I've have worked in some locations that had pretty dirty power. Sags, over-voltage, ripple, frequency shift you name it. If there was a power anomaly that power had the chance of having it. I have had a number of problems with Pi's involving power. All have been resolved with an good power cube. In project designs that include a Pi, I make sure the Pi power supply only supports the Pi. This adds overhead bu having to add power but I'm confident the Pi is good to go.
Pico no doubt has a very good regulation in the unit. I would be curious to know the input specification. I know the Pi gets flaky around 4.7?VDC, how does the logger deal with it. I chase technical squirrels like these questions all the time. Doesn't mean you have to. Still I enjoyed your review.
The snippet below is quoted directly from the Pico homepage describing the ADC-20 and 24:
The high-resolution ADC-20 and ADC-24 are powered directly by your PC — eliminating the need for batteries or a separate power supply, and making them ideal when you need a portable data logger
So it was designed from the beginning to be powered by a PC be it a Windows, Apple, or Linux box. The Pi running Buster was recently added to supported OSs and hardware. As noted above I compared results to a 40,000 count bench DMM with good results. I also tested it by logging data over several days without issue. I powered things with one of the new Raspberry Pi power supplies brought out for the Pi 4.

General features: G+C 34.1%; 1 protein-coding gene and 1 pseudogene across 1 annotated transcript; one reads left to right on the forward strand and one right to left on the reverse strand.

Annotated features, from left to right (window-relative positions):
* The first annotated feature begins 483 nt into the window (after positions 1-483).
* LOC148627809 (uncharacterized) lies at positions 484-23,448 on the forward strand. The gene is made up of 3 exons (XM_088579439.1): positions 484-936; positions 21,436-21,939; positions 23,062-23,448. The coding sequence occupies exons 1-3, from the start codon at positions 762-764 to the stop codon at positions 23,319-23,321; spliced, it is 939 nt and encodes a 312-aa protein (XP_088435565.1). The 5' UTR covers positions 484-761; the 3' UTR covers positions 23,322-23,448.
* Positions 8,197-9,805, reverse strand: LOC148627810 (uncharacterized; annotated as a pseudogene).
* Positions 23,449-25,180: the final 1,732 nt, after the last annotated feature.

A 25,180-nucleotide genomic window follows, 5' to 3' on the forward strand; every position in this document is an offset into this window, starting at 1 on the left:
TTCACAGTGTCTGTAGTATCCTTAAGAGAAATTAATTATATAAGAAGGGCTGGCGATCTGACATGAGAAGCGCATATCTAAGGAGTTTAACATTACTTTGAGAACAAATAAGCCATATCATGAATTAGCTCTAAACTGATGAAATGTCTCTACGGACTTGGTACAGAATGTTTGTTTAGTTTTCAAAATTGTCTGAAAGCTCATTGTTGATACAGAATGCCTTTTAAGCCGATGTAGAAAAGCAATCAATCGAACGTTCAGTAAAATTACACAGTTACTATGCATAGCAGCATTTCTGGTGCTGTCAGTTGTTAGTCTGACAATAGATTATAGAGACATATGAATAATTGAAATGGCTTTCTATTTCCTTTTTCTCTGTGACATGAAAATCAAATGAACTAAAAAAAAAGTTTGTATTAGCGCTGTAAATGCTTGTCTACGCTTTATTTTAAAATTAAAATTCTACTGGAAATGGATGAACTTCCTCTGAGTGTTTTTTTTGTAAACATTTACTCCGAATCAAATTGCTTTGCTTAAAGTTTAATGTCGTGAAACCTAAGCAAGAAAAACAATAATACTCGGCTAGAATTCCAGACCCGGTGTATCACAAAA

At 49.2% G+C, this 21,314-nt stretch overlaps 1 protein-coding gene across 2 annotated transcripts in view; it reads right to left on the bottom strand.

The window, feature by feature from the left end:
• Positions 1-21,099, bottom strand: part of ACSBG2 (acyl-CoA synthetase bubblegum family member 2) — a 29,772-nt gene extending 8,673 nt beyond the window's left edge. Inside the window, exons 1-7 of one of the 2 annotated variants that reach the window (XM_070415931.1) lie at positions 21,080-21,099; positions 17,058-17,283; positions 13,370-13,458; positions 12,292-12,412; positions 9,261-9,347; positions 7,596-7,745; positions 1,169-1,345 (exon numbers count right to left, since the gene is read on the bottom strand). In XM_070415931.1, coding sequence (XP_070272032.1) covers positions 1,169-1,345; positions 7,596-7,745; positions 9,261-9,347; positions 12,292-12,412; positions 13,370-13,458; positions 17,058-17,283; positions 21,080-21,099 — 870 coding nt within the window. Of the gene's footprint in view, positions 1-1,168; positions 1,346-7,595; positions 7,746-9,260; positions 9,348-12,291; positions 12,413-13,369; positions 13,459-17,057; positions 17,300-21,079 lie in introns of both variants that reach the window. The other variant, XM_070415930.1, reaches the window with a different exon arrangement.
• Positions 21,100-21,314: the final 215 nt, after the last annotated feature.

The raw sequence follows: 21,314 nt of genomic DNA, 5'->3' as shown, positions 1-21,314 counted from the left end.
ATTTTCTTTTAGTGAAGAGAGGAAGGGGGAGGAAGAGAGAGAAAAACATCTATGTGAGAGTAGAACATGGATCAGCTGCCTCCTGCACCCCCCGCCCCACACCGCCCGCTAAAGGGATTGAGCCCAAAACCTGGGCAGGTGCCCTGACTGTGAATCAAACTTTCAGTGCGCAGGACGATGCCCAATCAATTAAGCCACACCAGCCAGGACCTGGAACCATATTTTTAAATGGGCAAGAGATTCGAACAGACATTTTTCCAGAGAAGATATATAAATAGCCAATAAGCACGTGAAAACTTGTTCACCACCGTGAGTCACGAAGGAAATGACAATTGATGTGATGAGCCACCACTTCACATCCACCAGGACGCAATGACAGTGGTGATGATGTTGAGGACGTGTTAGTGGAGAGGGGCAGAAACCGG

Pico has been making USB powered devices a while. Maybe someone else can comment if they have experienced an issue.
Thanks for the response. My apologies, As I get responses I have more questions. Was there a power supply provided for the Pico unit? What does Pico documentation recommend for power?
I don't ever recall finding a reference that recommends using the Pi power supply to support external equipment. I'm curious what a vendor with a product that interfaces with a Pi is intending? Relying on the Pi for power no doubt reduces their cost. I can understand maybe using the Pi power supply during proof of concept but I don't see that as the ideal going into production.
Why not provide a power supply that is capable of supplying the Pico and the Pi. I can't accept Pico absolving themselves of using an external power source by suggesting their device is very well regulated.
Using the Pi power supply creates the scenario referred to in the telecommunication as industry as "fault leaving good here". When you have a telecommunication service that spans multiple providers, it is difficult to determine the cause of a fault when it happens. They all tend to indicate their service is good and the problem is the other guy. You the users still have the problem it just good from every provider along the chain.
You run the Pico and service start to get flaky. Oh its a power problem. The Pi works fine. Not addressing the power requirement I think is short sighted.
Hi Sean, and thanks. It is powered solely by USB, in this case by the Raspberry Pi. I wasn’t powering anything but the Pico from the Pi and didn’t experience problems. I used the 5V supply on the Pico for one experiment. That worked fine as well but it does have limited current deliverability.
Very nice review Frank! Well laid out with plenty of good details. Well done!
Great technical review. Can you clarify one detail. How is the Pico powered? Does it have its own power supply or does it source power from the Pi via the USB connector?